It’ll be interesting to compare this to Facebook’s likes, too, although Seth talks about them in the video and says that Facebook’s likes are great for brand, but not for specific web pages, especially if the publishers haven’t added Facebook like buttons to their sites yet.

Anyway, what do you think? It should be available Tuesday on the Meebo site here.

UPDATE: Techcrunch has more on the Meebo Minibar. So does GigaOm. So does VentureBeat.

A new journalism: audio on iPhone

You might have heard of CinchCast. It’s a new app/service that runs on mobile phones. I use the iPhone version. I record audio using it, which posts right after the interview. I can also call a phone number and record an interview that way. The quality is great. I don’t use anything other than my iPhone. The photo above is of me interviewing AirBnB’s mobile developer, Andrew Vilcsak, at the GDGT party last night. You can listen to that interview here.

But I’ve done 168 different CinchCasts already after using it for a few months (you can even follow the feed there, and see when I post new ones, which I do every day or so).

Here’s a taste:

Meeting Bre Pettis, founder of MakerBot, and Alexa Andrzejewski, founder of Foodspotting at the GDGT party.

An audio tour of the virtual meeting robots at Anybot’s headquarters. These robots let you attend meetings without being there. I could get one for Rackspace’s headquarters, for instance (that’s in Texas, I live in California) and then I could attend meetings “virtually.”

My first ride in an “Uber” limo. This service uses an iPhone app to call a driver to you (only works in San Francisco so far, but other cities coming soon). Works really great and the limo driver I interviewed loves it too.

When I visited the Apple store in San Francisco this week a group of people were playing a violin concert on their iPads. I walked up, started interviewing the leader, who turned out to be Jeff Smith, CEO of Smule. The app they were playing, Magic Fiddle, is the #1 music app in iTunes store right now.

I interviewed the CEO of BraveNewTalent.com, this week, but afterward I learned he is a great philanthropist, too, and was named to the very exclusive “Young Global Leader” club at the World Economic Forum. So, over wine and cigars we talk about what he’s seeing in the world. Quite a remarkable guy.

You might have heard all the hype about location-based services. Foursquare. Whrrl. Gowalla. Loopt. Well, here I sit down with Loopt’s founder, Sam Altman, to get the Silicon Valley perspective on what’s going on.

Last week Microsoft’s Kinect came out and the top tech journalist in the world is Walt Mossberg, who is the tech expert for the Wall Street Journal. When I met him at a Dow Jones tech conference I wanted to know what he thought of Kinect. His opinion matched mine, that it’s a game changer. But don’t take my word for it, listen to what he says about it.

Silicon Valley is in the middle of a talent war. You’ve read about that. Google, just this week Techcrunch reported, paid an engineer $3.5 million to stay at Google and not go to Facebook. Why do they have to do that? Well, Olivia Fox studies the psychology of geeks and smart people (she works with teams and execs) and she gives some ways that companies can win the talent war and why people choose to go to certain companies, like Facebook, and not others.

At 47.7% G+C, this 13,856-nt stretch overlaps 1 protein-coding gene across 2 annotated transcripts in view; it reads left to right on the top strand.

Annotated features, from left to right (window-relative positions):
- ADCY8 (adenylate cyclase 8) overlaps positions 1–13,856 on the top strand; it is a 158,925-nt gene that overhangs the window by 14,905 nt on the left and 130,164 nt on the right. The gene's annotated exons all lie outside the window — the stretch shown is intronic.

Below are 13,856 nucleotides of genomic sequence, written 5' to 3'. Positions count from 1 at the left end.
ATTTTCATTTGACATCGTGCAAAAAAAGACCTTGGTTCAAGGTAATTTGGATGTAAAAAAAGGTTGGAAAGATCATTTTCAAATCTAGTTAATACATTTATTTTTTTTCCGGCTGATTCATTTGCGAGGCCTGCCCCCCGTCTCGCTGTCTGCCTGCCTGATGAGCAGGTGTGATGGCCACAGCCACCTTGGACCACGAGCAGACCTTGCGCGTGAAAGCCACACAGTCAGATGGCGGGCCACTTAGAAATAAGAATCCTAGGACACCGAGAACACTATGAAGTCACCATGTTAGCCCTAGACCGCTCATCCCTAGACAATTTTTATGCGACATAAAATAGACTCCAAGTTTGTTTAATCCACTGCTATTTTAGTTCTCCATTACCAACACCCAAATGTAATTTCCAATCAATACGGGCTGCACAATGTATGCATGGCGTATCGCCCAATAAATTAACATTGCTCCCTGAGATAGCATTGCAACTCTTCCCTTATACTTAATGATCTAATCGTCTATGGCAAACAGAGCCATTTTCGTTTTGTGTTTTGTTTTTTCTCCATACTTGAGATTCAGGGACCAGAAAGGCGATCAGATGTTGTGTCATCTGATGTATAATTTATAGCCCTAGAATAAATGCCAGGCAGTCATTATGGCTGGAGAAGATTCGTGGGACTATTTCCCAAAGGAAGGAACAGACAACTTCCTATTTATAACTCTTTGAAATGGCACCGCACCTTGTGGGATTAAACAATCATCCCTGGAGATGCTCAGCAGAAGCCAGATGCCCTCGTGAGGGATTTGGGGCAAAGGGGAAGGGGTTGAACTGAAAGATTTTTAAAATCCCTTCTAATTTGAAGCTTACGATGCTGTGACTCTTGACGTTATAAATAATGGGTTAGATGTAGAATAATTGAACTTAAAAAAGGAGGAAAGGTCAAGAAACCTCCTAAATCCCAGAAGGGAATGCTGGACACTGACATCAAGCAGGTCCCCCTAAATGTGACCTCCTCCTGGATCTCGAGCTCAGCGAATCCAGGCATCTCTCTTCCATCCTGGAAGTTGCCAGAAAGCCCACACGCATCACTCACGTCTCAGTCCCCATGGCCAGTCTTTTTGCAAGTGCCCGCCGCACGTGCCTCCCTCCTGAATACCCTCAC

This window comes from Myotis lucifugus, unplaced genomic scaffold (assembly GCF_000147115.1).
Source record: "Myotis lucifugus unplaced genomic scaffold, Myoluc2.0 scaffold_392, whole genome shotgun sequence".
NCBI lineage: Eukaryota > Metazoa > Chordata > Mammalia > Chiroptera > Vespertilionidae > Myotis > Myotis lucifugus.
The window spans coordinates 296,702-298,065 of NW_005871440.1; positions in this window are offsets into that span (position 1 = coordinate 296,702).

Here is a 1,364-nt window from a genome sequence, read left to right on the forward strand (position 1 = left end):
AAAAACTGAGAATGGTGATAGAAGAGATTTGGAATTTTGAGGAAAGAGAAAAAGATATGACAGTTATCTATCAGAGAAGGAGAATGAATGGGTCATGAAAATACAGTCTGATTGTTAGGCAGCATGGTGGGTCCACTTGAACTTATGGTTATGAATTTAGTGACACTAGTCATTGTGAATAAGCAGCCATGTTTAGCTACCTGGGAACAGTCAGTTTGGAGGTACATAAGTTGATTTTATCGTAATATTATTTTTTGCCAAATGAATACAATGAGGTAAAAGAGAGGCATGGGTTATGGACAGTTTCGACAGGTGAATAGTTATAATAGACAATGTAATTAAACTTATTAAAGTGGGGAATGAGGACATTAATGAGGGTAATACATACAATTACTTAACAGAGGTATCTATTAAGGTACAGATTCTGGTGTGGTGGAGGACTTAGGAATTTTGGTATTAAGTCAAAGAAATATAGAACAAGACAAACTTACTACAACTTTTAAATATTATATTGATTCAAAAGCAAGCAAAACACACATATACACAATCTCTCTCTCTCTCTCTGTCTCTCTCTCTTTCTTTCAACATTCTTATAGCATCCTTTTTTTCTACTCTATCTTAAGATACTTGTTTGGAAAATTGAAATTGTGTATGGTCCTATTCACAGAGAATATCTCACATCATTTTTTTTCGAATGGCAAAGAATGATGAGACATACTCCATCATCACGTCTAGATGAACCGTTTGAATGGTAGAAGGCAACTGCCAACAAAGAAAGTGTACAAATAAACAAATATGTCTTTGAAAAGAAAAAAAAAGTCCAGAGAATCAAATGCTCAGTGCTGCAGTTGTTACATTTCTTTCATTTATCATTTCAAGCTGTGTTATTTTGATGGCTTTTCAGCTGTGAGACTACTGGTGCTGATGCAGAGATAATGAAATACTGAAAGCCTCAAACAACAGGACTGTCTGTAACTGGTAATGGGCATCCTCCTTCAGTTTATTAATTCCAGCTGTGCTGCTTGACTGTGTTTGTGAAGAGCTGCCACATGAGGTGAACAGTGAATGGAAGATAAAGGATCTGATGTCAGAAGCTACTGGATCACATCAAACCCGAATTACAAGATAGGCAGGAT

I’ve interviewed Facebook founder Mark Zuckerberg a couple of times on Cinch. The latest was when Facebook announced its new mobile platform a couple of weeks ago. In that interview Mark was very candid and gave you some sense of the social thinking he’s doing that no one else in the valley is doing. The other time was when Facebook announced its new groups feature. Mark was in Palo Alto, I was in a hallway in a hotel in Texas calling in, which shows the power of CinchCast to do remote interviews.

While hanging out at Facebook a couple weeks ago I met Groupon Vice President Mihir Shah and asked him why Facebook isn’t disrupting Groupon.

Zagat makes the top travel guides in the world and now they are making a really great set of mobile apps to help you find restaurants. Here is an interview where I visit Nina Zagat in her New York office.

Paper.li makes virtual newspapers out of your Twitter accounts, or Twitter lists. I’ve noticed a lot of people have been using them lately so when I had a chance to have lunch with Edouard Lambelet, CEO of Paper.li, of course I pulled out my iPhone and interviewed him about what he’s seeing in the real-time web.

Finally, I recorded my own CinchCast about why CinchCast is becoming an important journalism weapon, so you can hear more about my thoughts of this tool in my own voice.

Why do audio instead of video? I’ve found a few reasons.

1. Audio is easier to upload and distribute. I can record remotely without expensive equipment or a good internet connection (the Mark Zuckerberg interview about Facebook Groups, for instance, was done doing nothing other than a phone call). Even if I need to upload, though, it’s faster to upload audio than video, which means I can use CinchCast to do breaking news, while video would slow me down.
2. Sometimes you are in a place that video just isn’t appropriate in, or is hard to do. Often I’m in restaurants, for instance, which are often too dark to get good quality video.